Pointing to a white stump with a flat, polished top three yards across that rested in the center of the hollow, Oromis said, “Sit here.” Eragon did as he was told. “Cross your legs and close your eyes.” The world went dark around him. From his right, he heard Oromis whisper, “Open your mind, Eragon. Open your mind and listen to the world around you, to the thoughts of every being in this glade, from the ants in the trees to the worms in the ground. Listen until you can hear them all and you understand their purpose and nature. Listen, and when you hear no more, come tell me what you have learned.”
Then the forest was quiet.
Unsure if Oromis had left, Eragon tentatively lowered the barriers around his mind and reached out with his consciousness, like he did when trying to contact Saphira at a great distance. Initially only a void surrounded him, but then pricks of light and warmth began to appear in the darkness, strengthening until he sat in the midst of a galaxy of swirling constellations, each bright point representing a life. Whenever he had contacted other beings with his mind, the focus had always been on the one he wanted to communicate with. But this… this was as if he had been standing deaf in the midst of a crowd and now he could hear the rivers of conversation whirling around him.
He felt suddenly vulnerable; he was completely exposed to the world. Anyone or anything that might want to leap into his mind and control him could now do so. He tensed unconsciously, withdrawing back into himself, and his awareness of the hollow vanished. Remembering one of Oromis’s lessons, Eragon slowed his breathing and monitored the sweep of his lungs until he had relaxed enough to reopen his mind.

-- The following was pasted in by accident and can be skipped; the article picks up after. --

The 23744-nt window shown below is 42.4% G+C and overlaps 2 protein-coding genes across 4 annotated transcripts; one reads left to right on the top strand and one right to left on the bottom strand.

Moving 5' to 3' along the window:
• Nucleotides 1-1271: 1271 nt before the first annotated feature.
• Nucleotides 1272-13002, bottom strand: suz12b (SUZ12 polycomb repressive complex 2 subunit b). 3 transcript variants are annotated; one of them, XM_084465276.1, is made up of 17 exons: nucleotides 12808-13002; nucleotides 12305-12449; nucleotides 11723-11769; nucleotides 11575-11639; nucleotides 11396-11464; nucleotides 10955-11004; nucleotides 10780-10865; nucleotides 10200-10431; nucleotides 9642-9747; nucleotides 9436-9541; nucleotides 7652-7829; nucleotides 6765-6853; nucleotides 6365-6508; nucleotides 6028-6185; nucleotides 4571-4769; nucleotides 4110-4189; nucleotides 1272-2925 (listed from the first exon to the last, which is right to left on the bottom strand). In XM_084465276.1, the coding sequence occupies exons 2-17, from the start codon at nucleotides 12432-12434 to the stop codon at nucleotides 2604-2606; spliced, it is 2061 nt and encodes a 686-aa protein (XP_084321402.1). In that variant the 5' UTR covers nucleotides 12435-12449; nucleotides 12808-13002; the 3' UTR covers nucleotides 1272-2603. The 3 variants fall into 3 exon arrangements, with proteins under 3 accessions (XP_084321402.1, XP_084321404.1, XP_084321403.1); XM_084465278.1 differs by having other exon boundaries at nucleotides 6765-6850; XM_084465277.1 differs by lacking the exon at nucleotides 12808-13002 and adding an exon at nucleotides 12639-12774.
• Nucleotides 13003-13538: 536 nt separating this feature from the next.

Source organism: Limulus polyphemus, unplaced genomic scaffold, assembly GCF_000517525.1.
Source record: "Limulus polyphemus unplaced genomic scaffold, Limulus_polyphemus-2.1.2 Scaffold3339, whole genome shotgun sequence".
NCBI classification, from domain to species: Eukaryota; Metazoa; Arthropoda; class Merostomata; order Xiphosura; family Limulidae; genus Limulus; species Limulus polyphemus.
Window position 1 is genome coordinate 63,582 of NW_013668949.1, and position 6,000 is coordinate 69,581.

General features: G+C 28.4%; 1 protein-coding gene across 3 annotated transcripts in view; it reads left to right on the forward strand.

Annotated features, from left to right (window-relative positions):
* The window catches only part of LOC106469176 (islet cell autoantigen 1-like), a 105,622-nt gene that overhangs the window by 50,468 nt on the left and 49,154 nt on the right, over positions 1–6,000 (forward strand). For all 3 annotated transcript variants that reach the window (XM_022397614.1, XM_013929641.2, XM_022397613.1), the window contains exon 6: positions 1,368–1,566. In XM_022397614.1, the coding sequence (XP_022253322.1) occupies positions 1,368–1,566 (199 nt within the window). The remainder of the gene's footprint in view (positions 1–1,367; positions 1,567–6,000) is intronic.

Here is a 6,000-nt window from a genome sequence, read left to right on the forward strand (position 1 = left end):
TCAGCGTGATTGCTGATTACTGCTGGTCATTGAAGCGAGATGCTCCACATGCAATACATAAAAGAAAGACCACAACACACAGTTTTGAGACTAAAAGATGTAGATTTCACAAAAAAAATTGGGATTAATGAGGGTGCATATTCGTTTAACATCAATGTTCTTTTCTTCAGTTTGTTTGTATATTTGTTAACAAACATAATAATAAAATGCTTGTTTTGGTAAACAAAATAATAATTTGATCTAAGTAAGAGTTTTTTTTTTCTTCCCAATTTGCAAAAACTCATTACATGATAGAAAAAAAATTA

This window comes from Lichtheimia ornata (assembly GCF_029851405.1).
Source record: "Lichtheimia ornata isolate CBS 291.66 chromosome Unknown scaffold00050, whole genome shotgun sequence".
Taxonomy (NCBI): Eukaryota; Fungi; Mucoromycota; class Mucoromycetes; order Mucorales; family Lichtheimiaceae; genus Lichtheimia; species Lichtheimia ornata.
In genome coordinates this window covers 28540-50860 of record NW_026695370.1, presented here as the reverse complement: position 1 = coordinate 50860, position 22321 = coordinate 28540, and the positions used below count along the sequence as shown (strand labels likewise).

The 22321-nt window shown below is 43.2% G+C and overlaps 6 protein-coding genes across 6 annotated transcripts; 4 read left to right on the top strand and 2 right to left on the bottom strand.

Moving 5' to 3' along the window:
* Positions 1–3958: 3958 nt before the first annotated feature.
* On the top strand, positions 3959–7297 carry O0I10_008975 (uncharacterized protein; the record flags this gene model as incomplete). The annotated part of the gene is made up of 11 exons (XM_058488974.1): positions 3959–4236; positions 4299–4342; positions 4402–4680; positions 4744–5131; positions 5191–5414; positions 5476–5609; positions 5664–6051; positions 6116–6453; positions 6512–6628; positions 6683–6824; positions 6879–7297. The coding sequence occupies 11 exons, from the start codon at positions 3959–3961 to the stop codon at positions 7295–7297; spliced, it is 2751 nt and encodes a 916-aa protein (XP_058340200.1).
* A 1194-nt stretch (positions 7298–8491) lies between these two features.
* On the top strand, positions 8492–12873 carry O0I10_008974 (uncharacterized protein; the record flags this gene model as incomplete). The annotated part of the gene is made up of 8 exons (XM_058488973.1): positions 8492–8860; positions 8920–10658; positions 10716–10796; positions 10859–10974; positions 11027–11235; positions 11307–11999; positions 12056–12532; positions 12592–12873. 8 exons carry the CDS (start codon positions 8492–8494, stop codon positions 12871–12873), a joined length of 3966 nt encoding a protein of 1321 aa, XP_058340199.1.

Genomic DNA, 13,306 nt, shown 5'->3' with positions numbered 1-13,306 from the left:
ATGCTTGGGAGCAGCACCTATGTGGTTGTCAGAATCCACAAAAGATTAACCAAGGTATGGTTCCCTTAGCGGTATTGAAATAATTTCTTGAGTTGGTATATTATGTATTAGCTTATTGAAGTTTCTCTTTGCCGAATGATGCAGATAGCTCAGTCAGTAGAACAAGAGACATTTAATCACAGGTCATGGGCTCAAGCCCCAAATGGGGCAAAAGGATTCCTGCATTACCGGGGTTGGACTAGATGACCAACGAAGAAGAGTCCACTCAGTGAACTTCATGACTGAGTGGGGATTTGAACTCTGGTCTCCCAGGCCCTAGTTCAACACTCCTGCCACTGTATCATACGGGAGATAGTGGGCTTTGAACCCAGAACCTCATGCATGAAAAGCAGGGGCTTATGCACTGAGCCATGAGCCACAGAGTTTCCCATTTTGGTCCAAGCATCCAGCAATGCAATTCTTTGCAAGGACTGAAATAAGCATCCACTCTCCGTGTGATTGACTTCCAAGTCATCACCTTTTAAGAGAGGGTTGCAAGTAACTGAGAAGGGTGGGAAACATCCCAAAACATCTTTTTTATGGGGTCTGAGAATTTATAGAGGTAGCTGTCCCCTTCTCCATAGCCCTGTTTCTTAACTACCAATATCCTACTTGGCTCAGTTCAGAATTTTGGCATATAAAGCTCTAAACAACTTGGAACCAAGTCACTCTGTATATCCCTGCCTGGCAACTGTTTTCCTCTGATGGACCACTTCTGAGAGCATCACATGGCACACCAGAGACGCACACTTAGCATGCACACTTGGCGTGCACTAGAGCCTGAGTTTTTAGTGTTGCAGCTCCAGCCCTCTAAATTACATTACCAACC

Of all the lives he could sense, the majority were, by far, insects. Their sheer number astounded him. Tens of thousands dwelled in a square foot of moss, teeming millions throughout the rest of the small hollow, and uncounted masses beyond. Their abundance actually frightened Eragon. He had always known that humans were scarce and beleaguered in Alagaësia, but he had never imagined that they were so outnumbered by even beetles.
Since they were one of the few insects that he was familiar with, and Oromis had mentioned them, Eragon concentrated his attention on the columns of red ants marching across the ground and up the stems of a wild rosebush. What he gleaned from them were not so much thoughts—their brains were too primitive—but urges: the urge to find food and avoid injury, the urge to defend one’s territory, the urge to mate. By examining the ants’ instincts, he could begin to puzzle out their behavior.
It fascinated him to discover that—except for the few individuals exploring outside the borders of their province—the ants knew exactly where they were going. He was unable to ascertain what mechanism guided them, but they followed clearly defined paths from their nest to food and back. Their source of food was another surprise. As he had expected, the ants killed and scavenged other insects, but most of their efforts were directed toward the cultivation of… of something that dotted the rosebush. Whatever the life-form was, it was barely large enough for him to sense. He focused all of his strength on it in an attempt to identify it and satisfy his curiosity.
The answer was so simple, he laughed out loud when he comprehended it: aphids. The ants were acting as shepherds for aphids, driving and protecting them, as well as extracting sustenance from them by massaging the aphids’ bellies with the tips of their antennae. Eragon could hardly believe it, but the longer he watched, the more he became convinced that he was correct.